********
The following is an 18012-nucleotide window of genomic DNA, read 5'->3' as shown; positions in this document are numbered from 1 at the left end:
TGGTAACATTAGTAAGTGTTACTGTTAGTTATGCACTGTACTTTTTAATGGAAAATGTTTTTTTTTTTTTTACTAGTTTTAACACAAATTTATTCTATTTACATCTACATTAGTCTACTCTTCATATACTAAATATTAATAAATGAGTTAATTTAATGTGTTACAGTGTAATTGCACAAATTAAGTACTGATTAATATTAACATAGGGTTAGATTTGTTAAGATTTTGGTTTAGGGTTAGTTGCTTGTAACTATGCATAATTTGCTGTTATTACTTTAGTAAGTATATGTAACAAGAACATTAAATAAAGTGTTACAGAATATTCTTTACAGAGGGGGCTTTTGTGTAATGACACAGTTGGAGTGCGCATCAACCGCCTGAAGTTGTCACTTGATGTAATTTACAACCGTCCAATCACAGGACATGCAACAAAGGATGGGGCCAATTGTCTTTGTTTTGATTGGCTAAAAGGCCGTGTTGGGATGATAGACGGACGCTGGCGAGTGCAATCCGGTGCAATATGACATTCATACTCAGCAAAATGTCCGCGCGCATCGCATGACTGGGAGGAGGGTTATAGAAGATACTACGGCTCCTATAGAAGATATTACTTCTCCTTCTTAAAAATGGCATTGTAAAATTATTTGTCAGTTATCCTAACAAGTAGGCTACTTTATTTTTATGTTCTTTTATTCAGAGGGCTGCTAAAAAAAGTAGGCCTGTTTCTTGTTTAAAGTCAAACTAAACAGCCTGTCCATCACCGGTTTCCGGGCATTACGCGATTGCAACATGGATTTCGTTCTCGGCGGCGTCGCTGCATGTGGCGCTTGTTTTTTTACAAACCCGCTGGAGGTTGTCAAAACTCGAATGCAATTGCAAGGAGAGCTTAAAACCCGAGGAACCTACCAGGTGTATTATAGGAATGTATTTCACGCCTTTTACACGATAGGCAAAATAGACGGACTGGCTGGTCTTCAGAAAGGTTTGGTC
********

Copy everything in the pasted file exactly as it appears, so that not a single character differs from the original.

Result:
The following is an 18012-nucleotide window of genomic DNA, read 5'->3' as shown; positions in this document are numbered from 1 at the left end:
TGGTAACATTAGTAAGTGTTACTGTTAGTTATGCACTGTACTTTTTAATGGAAAATGTTTTTTTTTTTTTTACTAGTTTTAACACAAATTTATTCTATTTACATCTACATTAGTCTACTCTTCATATACTAAATATTAATAAATGAGTTAATTTAATGTGTTACAGTGTAATTGCACAAATTAAGTACTGATTAATATTAACATAGGGTTAGATTTGTTAAGATTTTGGTTTAGGGTTAGTTGCTTGTAACTATGCATAATTTGCTGTTATTACTTTAGTAAGTATATGTAACAAGAACATTAAATAAAGTGTTACAGAATATTCTTTACAGAGGGGGCTTTTGTGTAATGACACAGTTGGAGTGCGCATCAACCGCCTGAAGTTGTCACTTGATGTAATTTACAACCGTCCAATCACAGGACATGCAACAAAGGATGGGGCCAATTGTCTTTGTTTTGATTGGCTAAAAGGCCGTGTTGGGATGATAGACGGACGCTGGCGAGTGCAATCCGGTGCAATATGACATTCATACTCAGCAAAATGTCCGCGCGCATCGCATGACTGGGAGGAGGGTTATAGAAGATACTACGGCTCCTATAGAAGATATTACTTCTCCTTCTTAAAAATGGCATTGTAAAATTATTTGTCAGTTATCCTAACAAGTAGGCTACTTTATTTTTATGTTCTTTTATTCAGAGGGCTGCTAAAAAAAGTAGGCCTGTTTCTTGTTTAAAGTCAAACTAAACAGCCTGTCCATCACCGGTTTCCGGGCATTACGCGATTGCAACATGGATTTCGTTCTCGGCGGCGTCGCTGCATGTGGCGCTTGTTTTTTTACAAACCCGCTGGAGGTTGTCAAAACTCGAATGCAATTGCAAGGAGAGCTTAAAACCCGAGGAACCTACCAGGTGTATTATAGGAATGTATTTCACGCCTTTTACACGATAGGCAAAATAGACGGACTGGCTGGTCTTCAGAAAGGTTTGGTC